Diabetic Women 40 Percent More Likely to Suffer Heart Attacks Than Men
A large-scale study including nearly 11 million patients found that women with diabetes are about 40 percent more likely to suffer serious heart complications than men.
The research was a systematic review of 19 separate studies, revealing that heart attack and angina are far more common in women with diabetes than in their male counterparts.
Geographic regions represented in the studies were North America, Europe, Asia, Canada and China.
The findings were reported this week at the European Association for the Study of Diabetes' annual meeting in Stockholm.
Women, diabetes, and heart health
According to the American Diabetes Association, one in three women will die of heart disease, and the condition is the leading cause of death in women with diabetes.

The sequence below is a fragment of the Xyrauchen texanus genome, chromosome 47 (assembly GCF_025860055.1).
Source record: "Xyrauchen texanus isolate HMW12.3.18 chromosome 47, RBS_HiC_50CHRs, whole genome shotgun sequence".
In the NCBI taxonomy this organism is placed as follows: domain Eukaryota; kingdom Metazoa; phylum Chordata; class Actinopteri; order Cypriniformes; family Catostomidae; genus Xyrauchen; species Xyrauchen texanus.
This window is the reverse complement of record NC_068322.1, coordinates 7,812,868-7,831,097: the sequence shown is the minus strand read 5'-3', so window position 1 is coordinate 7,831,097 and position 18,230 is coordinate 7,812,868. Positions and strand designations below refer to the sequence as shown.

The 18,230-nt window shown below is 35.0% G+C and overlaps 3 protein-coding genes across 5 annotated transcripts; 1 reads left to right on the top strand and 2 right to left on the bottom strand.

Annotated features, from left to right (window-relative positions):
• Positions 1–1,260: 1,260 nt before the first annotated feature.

Women with type 2 diabetes may develop heart disease after they are diagnosed with diabetes, while women with type 1 diabetes may develop heart complications earlier in life.
The ADA recommends women with diabetes protect against heart disease - which can be caused by high blood pressure, abdominal obesity, and poor insulin control - by exercising regularly, not smoking, eating a low-fat diet, maintaining a healthy weight and becoming aware of hereditary factors that might cause heart disease.
"We should avoid sexual prejudice in cardiovascular disease, take all necessary steps to diagnose it early, and control risk factors comprehensively to guarantee the most suitable treatments and best possible outcomes in female patients," the authors concluded.
The study is published in Diabetologia.
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